| ||Engraulls anchoita Hildebrand, 1943:18, fig.4 (on the types); Fowler, 1943:311, fig.1 (Punta José Maldonado, Uruguay); Hildebrand & Carvalho, 1948:285 (São Sebastão Island, São Paulo, Brazil); Ciechomski, 1965:6, figs 1-3 (Mar del Plata, eggs);Idem,1967a:58 (Mar del Plata,synopsis); Idem,1967b:67 (Mar del Plata, eggs and larvae), Idem,1967c:72 (Mar del Plata, food).|
| ||Engraulls anchoita Whitehead, 1973:89, fig.30 b (maxilia)(relationships); Roux, 1973:51 (just southwest of Rio de Janeiro); Weiss, Feijó de Souza & Santos, 1976:12 et seq., figs 2,4,6 (breeding); Weiss & Feijó de Souza, 1977,2 et seq., figs 1-3,5 (larvae); Figueiredo & Menezes, 9178:29, fig.38 (compiled); Stehmann, 1979:62, fig.56 (Argertina); Bellisio, López & Torno, 1979:55, fig.20 (photo) (Argentina, synopsis); Matsuura & Nakatani, 1980:48, fig.4 (off Santos, Brazil; abundance of eggs).|
| ||Engraulls anchoita Hansen, Cousseau & Gru, 1984:29 et seq., figs 1-7 (Argentina, growth, mortality); Sanchez & Ciechomski, 1984:52 et seq., fig.1 (Argentina, biomass if spawners); Nelson, 1984:425, tabs 1,2 (relationships, anal finrays, vertebrae); Acuña & Castello, 1986:32 (S.Brazil, pop., growth, reprod.).|
|En - Argentine anchovy, Fr - Anchois d'Argentine, Sp - Anchoíta.|
3Alpha Code: ANA Taxonomic Code: 1210600206|
|Scientific Name with Original Description|
|Engraulis anchoita Hubbs & Marini, 1935, in Marini, 1935, Physis B.Aires, 11:448, fig. 2 (Mar del Plata, Argentina).|
|Body slender, oval in cross-section, its depth about 5.5 times or more in standard length. Snout prominent, pointed, about 3/4 eye diameter; maxilla moderate, tip bluntly tapering or a little rounded, reaching to front margin of pre-operculum, extending a little beyond tip of second supra-maxilla;
teeth in jaws small, numerous.
Lower gillrakers 38 to 45, long and slender; no gillrakers on hind face of third epibranchial; pseudobranch long, reaching onto inner face of operculum.
Anal fin short, with iii 17 to 20 finrays, its origin a little behind base of last dorsal finray. A broad silver stripe along flank, disappearing in adults.
Anchoa marinii also has a long pseudobranch and just overlaps in anal finray count, but anal fin origin below midpoint of dorsal fin base; A. filifera and A. lyolepis have a long pseudobranch and a posterior anal fin origin, but like A. marinii have a longer and more sharply pointed maxilla (to or almost to hind border of pre-operculum); also, no species of Anchoa has more than 30 lower gillrakers.|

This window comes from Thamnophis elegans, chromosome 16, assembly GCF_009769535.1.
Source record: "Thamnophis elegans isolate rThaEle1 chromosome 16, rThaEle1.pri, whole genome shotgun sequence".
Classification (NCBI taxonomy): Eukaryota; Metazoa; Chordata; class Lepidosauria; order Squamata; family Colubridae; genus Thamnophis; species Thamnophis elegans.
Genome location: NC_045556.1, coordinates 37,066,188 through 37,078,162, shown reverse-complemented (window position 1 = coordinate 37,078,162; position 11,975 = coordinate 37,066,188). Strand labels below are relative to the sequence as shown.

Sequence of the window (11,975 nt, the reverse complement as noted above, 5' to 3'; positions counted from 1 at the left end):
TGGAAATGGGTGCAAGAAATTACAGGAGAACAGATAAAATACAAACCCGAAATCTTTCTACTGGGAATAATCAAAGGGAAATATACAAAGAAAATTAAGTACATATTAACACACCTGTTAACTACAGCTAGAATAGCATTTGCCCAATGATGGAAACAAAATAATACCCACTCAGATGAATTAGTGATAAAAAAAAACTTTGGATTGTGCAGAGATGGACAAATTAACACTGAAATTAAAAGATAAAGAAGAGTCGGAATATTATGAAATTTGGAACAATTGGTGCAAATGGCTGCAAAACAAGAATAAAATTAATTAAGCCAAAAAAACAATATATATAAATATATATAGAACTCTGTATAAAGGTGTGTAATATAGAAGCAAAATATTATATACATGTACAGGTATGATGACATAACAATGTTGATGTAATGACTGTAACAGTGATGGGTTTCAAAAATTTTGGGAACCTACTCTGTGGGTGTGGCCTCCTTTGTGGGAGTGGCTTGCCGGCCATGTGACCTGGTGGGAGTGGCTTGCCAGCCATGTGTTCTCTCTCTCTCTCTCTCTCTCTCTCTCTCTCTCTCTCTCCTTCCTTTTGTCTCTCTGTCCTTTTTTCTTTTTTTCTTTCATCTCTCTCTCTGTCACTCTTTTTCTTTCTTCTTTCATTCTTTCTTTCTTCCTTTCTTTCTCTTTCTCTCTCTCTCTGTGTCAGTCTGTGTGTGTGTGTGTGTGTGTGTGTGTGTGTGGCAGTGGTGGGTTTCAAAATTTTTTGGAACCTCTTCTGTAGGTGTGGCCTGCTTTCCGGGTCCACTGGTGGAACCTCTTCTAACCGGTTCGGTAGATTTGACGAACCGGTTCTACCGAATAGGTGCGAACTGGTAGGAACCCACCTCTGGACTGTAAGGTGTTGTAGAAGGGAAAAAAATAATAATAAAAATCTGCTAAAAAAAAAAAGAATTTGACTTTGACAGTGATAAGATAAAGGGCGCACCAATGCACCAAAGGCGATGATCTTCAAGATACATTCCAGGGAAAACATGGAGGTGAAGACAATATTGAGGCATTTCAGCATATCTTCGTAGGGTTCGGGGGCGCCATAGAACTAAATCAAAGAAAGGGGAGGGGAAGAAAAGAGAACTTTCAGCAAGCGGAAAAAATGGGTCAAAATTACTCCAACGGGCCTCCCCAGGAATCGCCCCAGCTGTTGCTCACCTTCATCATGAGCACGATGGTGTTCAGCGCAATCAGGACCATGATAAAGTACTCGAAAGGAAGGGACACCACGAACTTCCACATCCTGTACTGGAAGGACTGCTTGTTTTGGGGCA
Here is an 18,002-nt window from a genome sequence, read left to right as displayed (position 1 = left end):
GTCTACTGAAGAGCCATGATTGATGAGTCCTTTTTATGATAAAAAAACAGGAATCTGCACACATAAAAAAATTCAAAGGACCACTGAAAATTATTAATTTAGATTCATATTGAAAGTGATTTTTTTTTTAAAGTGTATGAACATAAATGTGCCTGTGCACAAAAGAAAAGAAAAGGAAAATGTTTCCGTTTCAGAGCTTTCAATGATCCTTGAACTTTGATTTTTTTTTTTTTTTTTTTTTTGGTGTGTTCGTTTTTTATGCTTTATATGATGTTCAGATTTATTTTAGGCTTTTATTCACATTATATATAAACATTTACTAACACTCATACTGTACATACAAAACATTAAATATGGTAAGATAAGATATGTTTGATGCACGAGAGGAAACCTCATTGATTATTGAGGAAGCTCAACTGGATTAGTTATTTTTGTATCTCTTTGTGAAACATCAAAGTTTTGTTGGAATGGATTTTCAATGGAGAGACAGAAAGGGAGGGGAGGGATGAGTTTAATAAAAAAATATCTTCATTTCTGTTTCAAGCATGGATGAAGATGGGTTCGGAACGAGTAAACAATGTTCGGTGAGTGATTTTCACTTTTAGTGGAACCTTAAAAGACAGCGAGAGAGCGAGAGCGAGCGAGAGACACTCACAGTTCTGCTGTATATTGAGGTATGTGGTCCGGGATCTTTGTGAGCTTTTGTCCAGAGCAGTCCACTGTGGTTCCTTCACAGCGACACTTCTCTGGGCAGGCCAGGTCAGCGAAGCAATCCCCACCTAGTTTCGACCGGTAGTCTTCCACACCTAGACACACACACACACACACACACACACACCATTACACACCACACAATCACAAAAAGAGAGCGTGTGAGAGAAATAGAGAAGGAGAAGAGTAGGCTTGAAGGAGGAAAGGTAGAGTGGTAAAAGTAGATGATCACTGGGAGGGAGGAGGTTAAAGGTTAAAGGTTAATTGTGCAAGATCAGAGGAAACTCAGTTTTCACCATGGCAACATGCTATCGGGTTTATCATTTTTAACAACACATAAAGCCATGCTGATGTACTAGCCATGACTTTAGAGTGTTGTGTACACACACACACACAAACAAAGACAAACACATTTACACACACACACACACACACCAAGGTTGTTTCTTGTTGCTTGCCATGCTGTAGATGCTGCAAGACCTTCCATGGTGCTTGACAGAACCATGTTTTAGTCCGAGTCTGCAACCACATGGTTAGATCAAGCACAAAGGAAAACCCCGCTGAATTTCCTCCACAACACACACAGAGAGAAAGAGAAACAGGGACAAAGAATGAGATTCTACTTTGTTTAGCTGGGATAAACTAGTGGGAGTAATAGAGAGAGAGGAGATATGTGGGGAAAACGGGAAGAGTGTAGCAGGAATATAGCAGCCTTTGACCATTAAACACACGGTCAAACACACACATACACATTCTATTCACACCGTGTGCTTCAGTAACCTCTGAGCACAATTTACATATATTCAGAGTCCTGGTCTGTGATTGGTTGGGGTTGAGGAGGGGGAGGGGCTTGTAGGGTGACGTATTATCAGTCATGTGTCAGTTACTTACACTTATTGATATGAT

|Western South Atlantic (from a little north of Rio do Janeiro at 22°S to San Jorge Gulf, Argentina, at about 47° S).|
|Habitat and Biology|
|Marine pelagic,coastal and to about 800 km or more from the shore;forming dense schools atabout 30 to 90 depth in summer off Argentina, but down to 100 to 200 m depth in winter (Bellisio, López & Torno, 1979:56).Feeds as juveniles on zooplankton (copepods, their eggs and larvae especially calanoids), but with phytoplankton becoming increasingly important.|
Spawns throughout year most intensely and close to shore in October/November and again but more offshore and less intensely in May/June (distinct spring and autumn spawners proposed by Fuster de Plaza, 1964; situation perhaps more complex according to Ciechomski, 1967a).
Schools around southern Uruguay and northern Argentina move offshore toward the end of the year and northward in March to June, moving south again and close to shore in August to October.
|Reported to reach 22 cm total length, i.e., about 17 cm standard length.|
|Interest to Fisheries|
|Mainly exploited seasonally by small Argentinian fishing boats over the shelf, chiefly during the migration period September to October. The total reported catch for 1982 was 10 137 t, but according to Bellisio, López & Torno (1979:57) the annual sustainable catch could be increased to between 786 000 and 1 180 000 t. The most important gear are: purse seines, beach seines, lampara, ring nets, trap nets, gillnets.|
Some consumed fresh, the rest canned.The total catch reported for this species to FAO for 1999 was 18 912 t. The countries with the largest catches were Argentina (9 832 t) and Uruguay (3 193 t).
|The relationship of this species to 'true' Engraulis (E. encrasicolus, E. eurystole, etc.) or to the Pacific species (E. ringens, E. mordax ) is not yet clear. Unlike Clupea, which is confined to the Northern Hemisphere and is 'replaced' Strangomera in the southern Hemisphere (eastern South Pacific), Engraulis encrasicolus and related species occur in the Southern Hemisphere (African and Australian waters), thus it is surprising to see E. anchoita 'replacing' the 'true' Engraulis in the South Atlantic. This seems to argue that its real affinities are with the eastern Pacific E. ringens and E. mordax .|
Acuña & Castello, (1986 - good summary of literature)
Bellisio, López & Torno, (1979 - synopsis)
Ciechomski, (1967a,b,c - a good synopsis, with some detailed information on breeding and feeding, also a number of further references to earlier work)